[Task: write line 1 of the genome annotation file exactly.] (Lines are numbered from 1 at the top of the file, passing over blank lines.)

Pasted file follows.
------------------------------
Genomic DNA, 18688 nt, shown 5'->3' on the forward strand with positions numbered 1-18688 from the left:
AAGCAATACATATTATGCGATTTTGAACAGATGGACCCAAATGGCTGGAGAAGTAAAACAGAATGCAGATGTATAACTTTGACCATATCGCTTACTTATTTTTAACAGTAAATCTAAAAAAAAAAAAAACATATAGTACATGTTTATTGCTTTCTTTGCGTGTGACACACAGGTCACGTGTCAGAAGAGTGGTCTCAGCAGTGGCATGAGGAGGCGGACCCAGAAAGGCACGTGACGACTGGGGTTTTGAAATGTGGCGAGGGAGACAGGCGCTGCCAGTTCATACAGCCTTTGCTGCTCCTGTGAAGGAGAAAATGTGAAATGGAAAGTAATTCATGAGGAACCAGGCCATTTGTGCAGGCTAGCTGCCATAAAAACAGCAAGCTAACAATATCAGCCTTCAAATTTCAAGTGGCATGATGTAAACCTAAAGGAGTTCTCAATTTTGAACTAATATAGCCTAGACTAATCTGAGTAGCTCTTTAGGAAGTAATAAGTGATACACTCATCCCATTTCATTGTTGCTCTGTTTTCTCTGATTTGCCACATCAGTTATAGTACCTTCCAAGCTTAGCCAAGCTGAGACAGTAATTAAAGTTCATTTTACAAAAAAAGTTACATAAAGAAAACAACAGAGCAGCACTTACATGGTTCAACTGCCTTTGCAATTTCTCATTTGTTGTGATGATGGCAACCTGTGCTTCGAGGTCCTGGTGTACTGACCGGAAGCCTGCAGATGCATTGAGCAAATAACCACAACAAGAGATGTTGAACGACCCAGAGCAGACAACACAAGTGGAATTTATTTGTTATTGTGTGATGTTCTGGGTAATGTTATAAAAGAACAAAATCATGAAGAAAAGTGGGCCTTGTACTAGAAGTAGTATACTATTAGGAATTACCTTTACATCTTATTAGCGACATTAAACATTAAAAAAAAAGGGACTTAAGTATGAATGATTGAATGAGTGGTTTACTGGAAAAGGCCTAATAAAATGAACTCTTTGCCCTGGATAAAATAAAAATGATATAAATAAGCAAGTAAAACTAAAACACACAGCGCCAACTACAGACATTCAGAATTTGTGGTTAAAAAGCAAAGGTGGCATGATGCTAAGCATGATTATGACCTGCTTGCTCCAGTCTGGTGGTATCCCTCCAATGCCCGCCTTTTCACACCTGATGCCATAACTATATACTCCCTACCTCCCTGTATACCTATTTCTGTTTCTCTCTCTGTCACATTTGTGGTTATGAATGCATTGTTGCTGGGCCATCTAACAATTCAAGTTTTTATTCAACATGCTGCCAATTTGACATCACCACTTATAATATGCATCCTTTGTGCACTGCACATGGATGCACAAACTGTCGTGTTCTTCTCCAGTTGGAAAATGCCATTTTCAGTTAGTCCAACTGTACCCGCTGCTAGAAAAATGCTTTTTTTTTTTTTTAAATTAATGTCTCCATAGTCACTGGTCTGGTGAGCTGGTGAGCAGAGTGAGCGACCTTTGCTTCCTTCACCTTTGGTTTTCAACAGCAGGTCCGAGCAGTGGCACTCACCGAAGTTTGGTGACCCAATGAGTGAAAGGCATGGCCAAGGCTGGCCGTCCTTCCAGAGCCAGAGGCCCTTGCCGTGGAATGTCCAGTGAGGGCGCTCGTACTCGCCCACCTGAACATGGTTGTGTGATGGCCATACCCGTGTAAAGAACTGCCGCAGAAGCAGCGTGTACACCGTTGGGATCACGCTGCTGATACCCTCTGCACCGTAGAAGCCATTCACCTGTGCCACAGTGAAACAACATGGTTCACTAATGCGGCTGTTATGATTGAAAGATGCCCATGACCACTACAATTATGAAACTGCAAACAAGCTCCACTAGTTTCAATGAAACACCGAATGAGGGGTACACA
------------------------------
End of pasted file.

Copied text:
Genomic DNA, 18688 nt, shown 5'->3' on the forward strand with positions numbered 1-18688 from the left: